5. In layman’s terms…give it to me straight doc…how exactly would posting a bond reduce litigation? I’ve always been hazy on performance bonds. “Posting a bond” seems to be the preferred litigation cure of the Montana timber industry, but what damages would enviros pay? I assume they would forfeit bond if the the injunction would be lifted and they didn’t prevail in court? Judge Molloy wanted the AWR to post a bond on, if I remember right, the Rat Creek Project years ago…but that disappeared. In that case it was fire salvage, and I assume the bond would have covered the value of the deteriorating wood, but what about a “green timber” sale. The wood is still good two years later. Does it pay legal fees of the defendant? Does the the timber purchaser get the forfeited bond to cover lost mobilization?

    I wish someone would share a “possible scenario” or two.

  6. What would Mr. Garrity have to worry about? All their lawsuits are about substantive claims, right? Of process and science? What could possibly go wrong?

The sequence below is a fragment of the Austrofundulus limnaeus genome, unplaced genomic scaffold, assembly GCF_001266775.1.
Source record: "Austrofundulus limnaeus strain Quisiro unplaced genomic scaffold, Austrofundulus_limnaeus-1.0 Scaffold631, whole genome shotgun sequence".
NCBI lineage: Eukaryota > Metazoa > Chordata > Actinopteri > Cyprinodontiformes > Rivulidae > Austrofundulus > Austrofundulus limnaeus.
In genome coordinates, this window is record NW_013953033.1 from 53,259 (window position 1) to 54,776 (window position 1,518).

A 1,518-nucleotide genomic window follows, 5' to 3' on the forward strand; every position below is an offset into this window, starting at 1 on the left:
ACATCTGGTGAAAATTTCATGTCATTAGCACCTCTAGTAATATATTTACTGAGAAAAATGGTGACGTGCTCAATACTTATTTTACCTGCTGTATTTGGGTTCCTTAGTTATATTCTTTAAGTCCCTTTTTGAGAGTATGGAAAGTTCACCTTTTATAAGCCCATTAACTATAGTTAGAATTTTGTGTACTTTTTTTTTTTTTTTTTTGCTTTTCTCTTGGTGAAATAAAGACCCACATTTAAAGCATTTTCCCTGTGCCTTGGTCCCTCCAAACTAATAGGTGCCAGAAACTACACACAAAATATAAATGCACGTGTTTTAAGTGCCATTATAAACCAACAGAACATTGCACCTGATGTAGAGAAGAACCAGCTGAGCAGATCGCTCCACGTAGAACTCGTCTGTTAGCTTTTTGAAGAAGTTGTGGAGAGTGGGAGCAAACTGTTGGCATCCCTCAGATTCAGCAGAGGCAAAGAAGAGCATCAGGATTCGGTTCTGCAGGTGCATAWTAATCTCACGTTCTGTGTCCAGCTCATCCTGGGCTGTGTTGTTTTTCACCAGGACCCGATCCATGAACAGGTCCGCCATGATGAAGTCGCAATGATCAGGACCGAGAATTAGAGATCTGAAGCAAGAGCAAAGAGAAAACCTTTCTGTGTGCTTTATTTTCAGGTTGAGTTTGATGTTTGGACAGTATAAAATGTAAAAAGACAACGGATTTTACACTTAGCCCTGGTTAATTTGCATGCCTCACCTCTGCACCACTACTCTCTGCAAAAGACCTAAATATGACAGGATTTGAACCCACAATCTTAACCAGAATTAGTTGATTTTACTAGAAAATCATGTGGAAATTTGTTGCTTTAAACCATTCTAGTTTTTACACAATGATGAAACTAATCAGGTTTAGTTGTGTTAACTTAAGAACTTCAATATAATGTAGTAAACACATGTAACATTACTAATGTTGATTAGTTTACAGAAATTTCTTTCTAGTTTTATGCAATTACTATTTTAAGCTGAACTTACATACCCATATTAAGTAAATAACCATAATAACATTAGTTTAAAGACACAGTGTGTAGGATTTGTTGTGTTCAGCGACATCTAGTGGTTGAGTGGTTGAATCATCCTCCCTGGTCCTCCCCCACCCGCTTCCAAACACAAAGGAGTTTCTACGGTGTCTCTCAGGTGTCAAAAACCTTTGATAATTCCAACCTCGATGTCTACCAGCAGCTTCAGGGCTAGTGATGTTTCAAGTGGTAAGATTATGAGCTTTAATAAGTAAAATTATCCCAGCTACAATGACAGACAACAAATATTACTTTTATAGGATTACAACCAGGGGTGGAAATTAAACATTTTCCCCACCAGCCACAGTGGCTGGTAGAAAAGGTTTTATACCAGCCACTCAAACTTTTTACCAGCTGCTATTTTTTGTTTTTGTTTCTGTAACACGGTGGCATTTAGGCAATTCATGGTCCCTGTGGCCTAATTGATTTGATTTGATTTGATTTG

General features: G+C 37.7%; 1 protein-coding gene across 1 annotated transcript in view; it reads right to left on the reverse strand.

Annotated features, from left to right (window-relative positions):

Right now, the plaintiffs really have no skin in the game. Slam up a boilerplate, put a stamp on it, hire a sheister — the idea is to inflict time-value costs on others. Waste the time of the agency. Make the contractor sweat equipment payments. Hope the sale burns, or if it’s salvage, hope everything checks and loses all value. That’s the point of this stuff. There’s no risk for AWR et al, that all falls on the other side.

  7. “New species listings and new bad press take a terrible toll on agency morale. When we stop the same timber sale three or four times running, the timber planners … feel like their careers are being mocked and destroyed — and they are. So they become much more willing to play by our rules. … Psychological warfare is a very underappreciated aspect of environmental campaigning.” K. Suckling, Executive Director, Center for Biological Diversity.

    A labyrinth of laws (more than 93 at last count), regulations, directives, executive orders, and judicial mandates (many conflicting) direct and restrict the management of the timber resources on our national forests.

    Using these laws to mock and destroy careers and to lower agency morale has proven to be a hugely successful (and quite profitable) approach to controlling the management of our public lands. The frustration of hours of make-work on repetitive mindless “environmental analyses” and appeal-proofing routine timber sales under multiple unclear laws and shifting judicial opinions has had its impact. In the 2010 report on federal employee morale (http://bestplacestowork.org/BPTW/rankings/overall/sub) the U.S. Forest Service ranked 217th out of the 224 agencies studied.